Alligators. Sinister senior citizens. Porn stars. Texas circa 1979. Questioning traditional systems of morality. Subverting the male gaze. Throw all of these ingredients into a blender, and you apparently produce a solid slasher film: in this case, the 2022 film “X.”
“Sunday scaries” takes on a quite literal meaning within the sacred stretch of time that is Halloweekend; it was in this spirit that I sought out a fresh horror movie for distraction — or maybe procrastination. Enter the movie “X” — one cannot resist the intrigue of such a sleek letter.
The film’s description lives up to the excitement invoked by its title: A crew of fame-seekers are trying to shoot an adult film on a farm in rural Texas, but something might be a little bit off about their elderly hosts. In fact, “host” might be too warm of a phrase; old Howard and Pearl are less host and more host-ile, if you will. Whether you’re not over Halloween or simply need to feel more alive by watching a slasher film, “X” can accommodate those needs.
“X” feels surprisingly modern. The premise of the movie sounds like something that could have been wildly mistreated: That is, if “X” were written around the time it was set, in the 1970s, it would have been laden with sexism so irritating that it would have been impossible to watch.
But, refreshingly, the women of “X” are in control of their own lives; “I will not accept a life I deserve,” Maxine repeats throughout. Though not fleshed out in the movie, it touches on the fact that she has left a likely oppressive household led by her evangelical father, who now preaches on TV, using his daughter’s life as an “example” that the devil can lure anyone away to a life of sin.God forbid Maxine could have agency — it was the devil that led her to choose her life, not her own bravery in breaking away from what she is used to and making her own way in the world.
Moments of death and sex, both graphic and sometimes intimate, are portrayed here in large amounts; do not watch if you have a weak stomach. But “X” still managed to be sex-positive, which I appreciated, especially in the context of a slasher film, a genre which historically seems to “punish” women for “immoral” acts. Every one of the porn stars is there because they want to be there (“I am a fucking sex symbol”). They are comfortable with enjoying sex, and anyone who judges can — and does — go to hell.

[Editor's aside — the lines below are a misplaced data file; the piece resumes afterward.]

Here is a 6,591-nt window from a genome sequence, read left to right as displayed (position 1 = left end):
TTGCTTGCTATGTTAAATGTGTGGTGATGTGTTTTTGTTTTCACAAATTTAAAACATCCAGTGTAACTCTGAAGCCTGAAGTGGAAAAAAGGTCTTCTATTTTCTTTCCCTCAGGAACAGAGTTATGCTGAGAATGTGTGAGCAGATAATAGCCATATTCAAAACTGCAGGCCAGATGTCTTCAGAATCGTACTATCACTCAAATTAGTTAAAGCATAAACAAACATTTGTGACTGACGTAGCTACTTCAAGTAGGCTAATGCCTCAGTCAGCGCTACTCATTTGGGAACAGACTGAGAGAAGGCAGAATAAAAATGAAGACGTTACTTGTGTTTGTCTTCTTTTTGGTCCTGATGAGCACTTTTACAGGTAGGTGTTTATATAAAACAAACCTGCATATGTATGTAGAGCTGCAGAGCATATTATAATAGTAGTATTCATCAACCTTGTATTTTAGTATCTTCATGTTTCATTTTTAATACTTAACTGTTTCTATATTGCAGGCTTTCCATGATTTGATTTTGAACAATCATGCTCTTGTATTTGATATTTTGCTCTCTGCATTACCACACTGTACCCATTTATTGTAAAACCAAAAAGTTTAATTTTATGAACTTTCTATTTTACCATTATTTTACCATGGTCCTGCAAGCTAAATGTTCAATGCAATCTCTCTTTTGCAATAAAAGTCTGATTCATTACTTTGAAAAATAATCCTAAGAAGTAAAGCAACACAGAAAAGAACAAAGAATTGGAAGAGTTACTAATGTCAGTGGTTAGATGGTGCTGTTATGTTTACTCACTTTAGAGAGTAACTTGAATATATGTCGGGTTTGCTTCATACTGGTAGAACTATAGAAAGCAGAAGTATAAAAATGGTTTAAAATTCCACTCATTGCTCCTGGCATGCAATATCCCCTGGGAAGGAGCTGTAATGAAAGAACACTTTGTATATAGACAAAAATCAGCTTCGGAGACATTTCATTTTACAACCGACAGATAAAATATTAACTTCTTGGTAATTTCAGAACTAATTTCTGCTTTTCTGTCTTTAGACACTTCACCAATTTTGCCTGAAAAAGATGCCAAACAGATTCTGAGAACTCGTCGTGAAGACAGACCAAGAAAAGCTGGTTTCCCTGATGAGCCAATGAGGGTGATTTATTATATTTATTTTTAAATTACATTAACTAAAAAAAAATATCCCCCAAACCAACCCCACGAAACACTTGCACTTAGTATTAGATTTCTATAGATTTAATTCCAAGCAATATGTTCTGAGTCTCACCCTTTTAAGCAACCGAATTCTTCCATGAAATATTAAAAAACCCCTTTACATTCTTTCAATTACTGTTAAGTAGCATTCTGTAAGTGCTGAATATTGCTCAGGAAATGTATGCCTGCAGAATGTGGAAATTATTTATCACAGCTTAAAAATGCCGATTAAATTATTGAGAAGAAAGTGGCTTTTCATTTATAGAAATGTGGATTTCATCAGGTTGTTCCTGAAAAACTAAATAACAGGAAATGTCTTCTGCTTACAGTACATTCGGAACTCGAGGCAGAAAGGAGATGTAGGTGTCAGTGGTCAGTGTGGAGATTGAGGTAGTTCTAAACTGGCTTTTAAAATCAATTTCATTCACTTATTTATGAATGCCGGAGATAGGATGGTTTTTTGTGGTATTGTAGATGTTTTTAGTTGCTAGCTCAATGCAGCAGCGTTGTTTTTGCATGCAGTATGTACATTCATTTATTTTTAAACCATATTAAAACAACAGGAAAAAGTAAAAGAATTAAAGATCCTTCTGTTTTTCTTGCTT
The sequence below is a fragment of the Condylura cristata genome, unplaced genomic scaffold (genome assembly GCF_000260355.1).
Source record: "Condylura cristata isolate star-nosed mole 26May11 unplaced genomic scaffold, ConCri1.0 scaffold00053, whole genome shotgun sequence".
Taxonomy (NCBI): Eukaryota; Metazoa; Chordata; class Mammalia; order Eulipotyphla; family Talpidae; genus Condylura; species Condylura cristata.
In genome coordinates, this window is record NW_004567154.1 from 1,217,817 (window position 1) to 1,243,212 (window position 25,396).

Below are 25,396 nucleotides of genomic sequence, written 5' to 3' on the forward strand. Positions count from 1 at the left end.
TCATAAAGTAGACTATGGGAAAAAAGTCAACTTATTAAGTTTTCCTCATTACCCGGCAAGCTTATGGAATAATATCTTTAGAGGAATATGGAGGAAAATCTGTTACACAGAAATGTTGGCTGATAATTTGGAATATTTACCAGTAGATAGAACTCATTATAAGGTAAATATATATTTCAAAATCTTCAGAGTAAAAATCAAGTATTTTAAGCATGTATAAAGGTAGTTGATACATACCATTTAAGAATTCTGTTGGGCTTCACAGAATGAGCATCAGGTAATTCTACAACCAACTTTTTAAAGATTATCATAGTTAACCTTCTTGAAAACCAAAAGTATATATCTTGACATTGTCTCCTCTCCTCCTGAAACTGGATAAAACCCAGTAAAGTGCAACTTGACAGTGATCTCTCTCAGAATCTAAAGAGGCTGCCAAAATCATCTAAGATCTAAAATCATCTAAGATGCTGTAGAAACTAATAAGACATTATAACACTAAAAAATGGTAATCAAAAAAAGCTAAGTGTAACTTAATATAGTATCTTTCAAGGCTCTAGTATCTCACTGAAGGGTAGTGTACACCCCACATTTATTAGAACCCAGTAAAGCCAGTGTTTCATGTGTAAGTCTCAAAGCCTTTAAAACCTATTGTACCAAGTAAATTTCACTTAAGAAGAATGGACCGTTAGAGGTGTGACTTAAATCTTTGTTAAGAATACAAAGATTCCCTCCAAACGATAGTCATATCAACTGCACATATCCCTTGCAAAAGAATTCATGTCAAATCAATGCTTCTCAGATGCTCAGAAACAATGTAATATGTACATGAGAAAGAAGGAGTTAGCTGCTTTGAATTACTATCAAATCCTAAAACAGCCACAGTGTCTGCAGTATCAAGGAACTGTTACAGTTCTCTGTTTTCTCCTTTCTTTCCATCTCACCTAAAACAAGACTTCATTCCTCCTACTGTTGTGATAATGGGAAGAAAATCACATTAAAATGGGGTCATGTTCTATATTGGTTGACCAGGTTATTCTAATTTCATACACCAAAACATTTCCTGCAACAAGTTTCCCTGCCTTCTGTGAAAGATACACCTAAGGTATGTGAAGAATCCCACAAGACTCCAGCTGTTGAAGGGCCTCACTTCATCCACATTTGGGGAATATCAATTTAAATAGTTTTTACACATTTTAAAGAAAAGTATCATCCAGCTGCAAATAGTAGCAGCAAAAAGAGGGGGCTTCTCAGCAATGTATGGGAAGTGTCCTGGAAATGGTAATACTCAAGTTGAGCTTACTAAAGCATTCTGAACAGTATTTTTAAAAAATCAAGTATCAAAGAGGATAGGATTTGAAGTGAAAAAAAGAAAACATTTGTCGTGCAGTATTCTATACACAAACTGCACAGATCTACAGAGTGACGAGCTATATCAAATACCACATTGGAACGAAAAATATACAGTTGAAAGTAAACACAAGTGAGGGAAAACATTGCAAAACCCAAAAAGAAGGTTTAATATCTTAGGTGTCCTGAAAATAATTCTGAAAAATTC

When Lorraine, one of the women on the film crew, wants to take a turn in front of the camera, her film crew boyfriend reveals his true hypocrisy by forbidding her from doing so. Prior to that, her boyfriend reassured her that it was all acting and that his video was art; but when she wanted to act, he suddenly tried to assert dominance because “Lorraine is not like the others in there. She is a nice girl.” I won’t spoil the movie for you, but guess who’s the first to die? Hint: it’s satisfying.
The movie’s villain possessed a gratifyingly fitting motive: the longing for lost vitality and libido. Watching her smear makeup on her face in the mockery of youth is both revolting and a bit sad. Her husband’s rejections of her attempts to initiate sex are honestly a little heart-wrenching, and when they finally work, it is only mildly celebratory. She only loses all sympathy in the final moments of the movie, as she attacks Maxine’s way of life, calling her dirty and not special after Maxine shows some spine.
Coming out of “X,” I felt disgusting, like I was coated in the grime floating atop the murky Texan swamps that the characters inexplicably seemed to enjoy swimming in alone — but this time, at least, it was due to the blood and guts and not sexism. I will take the nauseating squelch of pitchforked-pierced flesh over a man who tries to project his own moral fantasies onto others any given day.
Rorye Jones PO ’22 gaslit herself into thinking she was part of the Roy family after she was spiritually wrecked from watching “Succession” in two weeks while in New York, and spent the rest of her time there aggressively staring down every suited pedestrian (there were a lot) in search of Matthew Macfadyen. She writes for TSL’s TV and film columns.